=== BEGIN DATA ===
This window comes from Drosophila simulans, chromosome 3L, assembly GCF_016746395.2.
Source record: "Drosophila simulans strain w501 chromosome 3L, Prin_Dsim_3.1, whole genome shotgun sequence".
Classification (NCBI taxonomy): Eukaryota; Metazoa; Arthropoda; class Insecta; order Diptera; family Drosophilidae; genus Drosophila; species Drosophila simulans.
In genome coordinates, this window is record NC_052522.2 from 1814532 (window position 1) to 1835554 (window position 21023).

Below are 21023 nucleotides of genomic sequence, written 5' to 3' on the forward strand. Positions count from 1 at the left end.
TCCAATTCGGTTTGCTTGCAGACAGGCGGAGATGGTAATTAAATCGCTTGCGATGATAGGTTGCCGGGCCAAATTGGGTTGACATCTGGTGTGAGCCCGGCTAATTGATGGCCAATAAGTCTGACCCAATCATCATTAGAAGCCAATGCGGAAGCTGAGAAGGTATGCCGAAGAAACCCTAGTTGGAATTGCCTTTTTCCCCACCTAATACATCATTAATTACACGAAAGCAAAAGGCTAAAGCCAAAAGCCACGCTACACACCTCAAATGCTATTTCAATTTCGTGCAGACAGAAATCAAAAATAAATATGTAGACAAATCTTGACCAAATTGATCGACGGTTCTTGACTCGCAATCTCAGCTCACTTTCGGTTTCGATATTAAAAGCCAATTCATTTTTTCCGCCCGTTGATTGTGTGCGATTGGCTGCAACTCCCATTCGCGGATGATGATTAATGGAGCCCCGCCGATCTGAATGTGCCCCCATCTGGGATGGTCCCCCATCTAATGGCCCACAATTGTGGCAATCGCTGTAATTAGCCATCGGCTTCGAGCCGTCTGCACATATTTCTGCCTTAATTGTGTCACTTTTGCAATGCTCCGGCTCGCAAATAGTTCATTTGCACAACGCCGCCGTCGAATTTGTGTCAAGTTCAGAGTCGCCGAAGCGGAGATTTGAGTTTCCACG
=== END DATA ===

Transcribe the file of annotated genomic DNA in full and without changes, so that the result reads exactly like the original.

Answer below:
This window comes from Drosophila simulans, chromosome 3L, assembly GCF_016746395.2.
Source record: "Drosophila simulans strain w501 chromosome 3L, Prin_Dsim_3.1, whole genome shotgun sequence".
Classification (NCBI taxonomy): Eukaryota; Metazoa; Arthropoda; class Insecta; order Diptera; family Drosophilidae; genus Drosophila; species Drosophila simulans.
In genome coordinates, this window is record NC_052522.2 from 1814532 (window position 1) to 1835554 (window position 21023).

Below are 21023 nucleotides of genomic sequence, written 5' to 3' on the forward strand. Positions count from 1 at the left end.
TCCAATTCGGTTTGCTTGCAGACAGGCGGAGATGGTAATTAAATCGCTTGCGATGATAGGTTGCCGGGCCAAATTGGGTTGACATCTGGTGTGAGCCCGGCTAATTGATGGCCAATAAGTCTGACCCAATCATCATTAGAAGCCAATGCGGAAGCTGAGAAGGTATGCCGAAGAAACCCTAGTTGGAATTGCCTTTTTCCCCACCTAATACATCATTAATTACACGAAAGCAAAAGGCTAAAGCCAAAAGCCACGCTACACACCTCAAATGCTATTTCAATTTCGTGCAGACAGAAATCAAAAATAAATATGTAGACAAATCTTGACCAAATTGATCGACGGTTCTTGACTCGCAATCTCAGCTCACTTTCGGTTTCGATATTAAAAGCCAATTCATTTTTTCCGCCCGTTGATTGTGTGCGATTGGCTGCAACTCCCATTCGCGGATGATGATTAATGGAGCCCCGCCGATCTGAATGTGCCCCCATCTGGGATGGTCCCCCATCTAATGGCCCACAATTGTGGCAATCGCTGTAATTAGCCATCGGCTTCGAGCCGTCTGCACATATTTCTGCCTTAATTGTGTCACTTTTGCAATGCTCCGGCTCGCAAATAGTTCATTTGCACAACGCCGCCGTCGAATTTGTGTCAAGTTCAGAGTCGCCGAAGCGGAGATTTGAGTTTCCACG